• Number of passenger vehicles per person: 0.33
  • Adults 16+ with a driver’s license: 91%
  • Workers who commute by car: 88.1%
  • 10-year change in workers commuting by car: No significant change

The Least Car-Dependent States

#1 – New York

  • Car-dependency index: 50.80
  • Annual miles driven per person: 6,234
  • Number of passenger vehicles per person: 0.23
  • Adults 16+ with a driver’s license: 74%
  • Workers who commute by car: 59.4%
  • 10-year change in workers commuting by car: -2.1 percentage points

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#2 – District of Columbia

  • Car-dependency index: 53.34
  • Annual miles driven per person: 5,354
  • Number of passenger vehicles per person: 0.28
  • Adults 16+ with a driver’s license: 89%
  • Workers who commute by car: 39.6%
  • 10-year change in workers commuting by car: -5.4 percentage points

#3 – Hawaii

  • Car-dependency index: 56.37
  • Annual miles driven per person: 7,529
  • Number of passenger vehicles per person: 0.35
  • Adults 16+ with a driver’s license: 81%
  • Workers who commute by car: 80.8%
  • 10-year change in workers commuting by car: -2.4 percentage points

#4 – Alaska

  • Car-dependency index: 56.67
  • Annual miles driven per person: 7,460
  • Number of passenger vehicles per person: 0.23
  • Adults 16+ with a driver’s license: 92%
  • Workers who commute by car: 81.1%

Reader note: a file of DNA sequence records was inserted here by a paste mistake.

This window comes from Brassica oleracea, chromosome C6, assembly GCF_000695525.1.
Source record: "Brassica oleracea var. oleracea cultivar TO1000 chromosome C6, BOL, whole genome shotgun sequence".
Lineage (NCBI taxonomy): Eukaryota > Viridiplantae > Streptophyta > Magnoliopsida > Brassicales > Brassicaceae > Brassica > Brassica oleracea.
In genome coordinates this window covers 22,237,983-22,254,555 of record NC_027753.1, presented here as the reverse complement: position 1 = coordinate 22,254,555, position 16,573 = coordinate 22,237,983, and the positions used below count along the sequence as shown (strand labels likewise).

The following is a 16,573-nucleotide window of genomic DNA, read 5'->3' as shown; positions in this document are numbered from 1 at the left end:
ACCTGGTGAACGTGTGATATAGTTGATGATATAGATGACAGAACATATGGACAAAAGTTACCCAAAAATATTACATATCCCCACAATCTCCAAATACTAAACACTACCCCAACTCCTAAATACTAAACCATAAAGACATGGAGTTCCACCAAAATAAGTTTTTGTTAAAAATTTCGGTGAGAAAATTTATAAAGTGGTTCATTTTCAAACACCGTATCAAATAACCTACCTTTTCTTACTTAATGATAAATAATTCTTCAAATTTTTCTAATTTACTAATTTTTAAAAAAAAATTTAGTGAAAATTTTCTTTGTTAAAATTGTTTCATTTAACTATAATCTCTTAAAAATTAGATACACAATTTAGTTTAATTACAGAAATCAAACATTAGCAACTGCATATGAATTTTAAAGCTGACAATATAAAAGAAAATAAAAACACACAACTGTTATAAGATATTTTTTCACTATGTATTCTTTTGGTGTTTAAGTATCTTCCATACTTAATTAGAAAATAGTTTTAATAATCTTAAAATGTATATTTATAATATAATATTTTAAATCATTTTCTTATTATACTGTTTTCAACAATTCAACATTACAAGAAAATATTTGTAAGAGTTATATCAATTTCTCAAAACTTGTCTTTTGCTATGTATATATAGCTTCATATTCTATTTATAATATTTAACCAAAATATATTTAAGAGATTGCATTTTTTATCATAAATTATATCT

• 10-year change in workers commuting by car: No significant change

#5 – New Jersey

  • Car-dependency index: 57.07
  • Annual miles driven per person: 8,607
  • Number of passenger vehicles per person: 0.31
  • Adults 16+ with a driver’s license: 85%
  • Workers who commute by car: 78.9%
  • 10-year change in workers commuting by car: -2.1 percentage points

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#6 – Illinois

  • Car-dependency index: 58.71
  • Annual miles driven per person: 8,437
  • Number of passenger vehicles per person: 0.36
  • Adults 16+ with a driver’s license: 82%
  • Workers who commute by car: 80.8%
  • 10-year change in workers commuting by car: -2.2 percentage points

#7 – Massachusetts

  • Car-dependency index: 59.70
  • Annual miles driven per person: 9,134
  • Number of passenger vehicles per person: 0.32
  • Adults 16+ with a driver’s license: 86%
  • Workers who commute by car: 77.3%
  • 10-year change in workers commuting by car: -3.9 percentage points

Massachusetts is frequently featured on lists of the states with the best drivers. Part of the credit may go to its rigorous road test and requirements for teens to get a driver’s license.

Additional education is one of many discounts available to younger drivers, who may have very high car insurance rates. Go to our cheap car insurance for young drivers page to find the best insurance for your teenager.

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#8 – Pennsylvania

  • Car-dependency index: 59.71
  • Annual miles driven per person: 7,935
  • Number of passenger vehicles per person: 0.34
  • Adults 16+ with a driver’s license: 84%
  • Workers who commute by car: 84.7%
  • 10-year change in workers commuting by car: -1.4 percentage points

#9 – California

  • Car-dependency index: 62.25
  • Annual miles driven per person: 8,697
  • Number of passenger vehicles per person: 0.37
  • Adults 16+ with a driver’s license: 84%
  • Workers who commute by car: 83.9%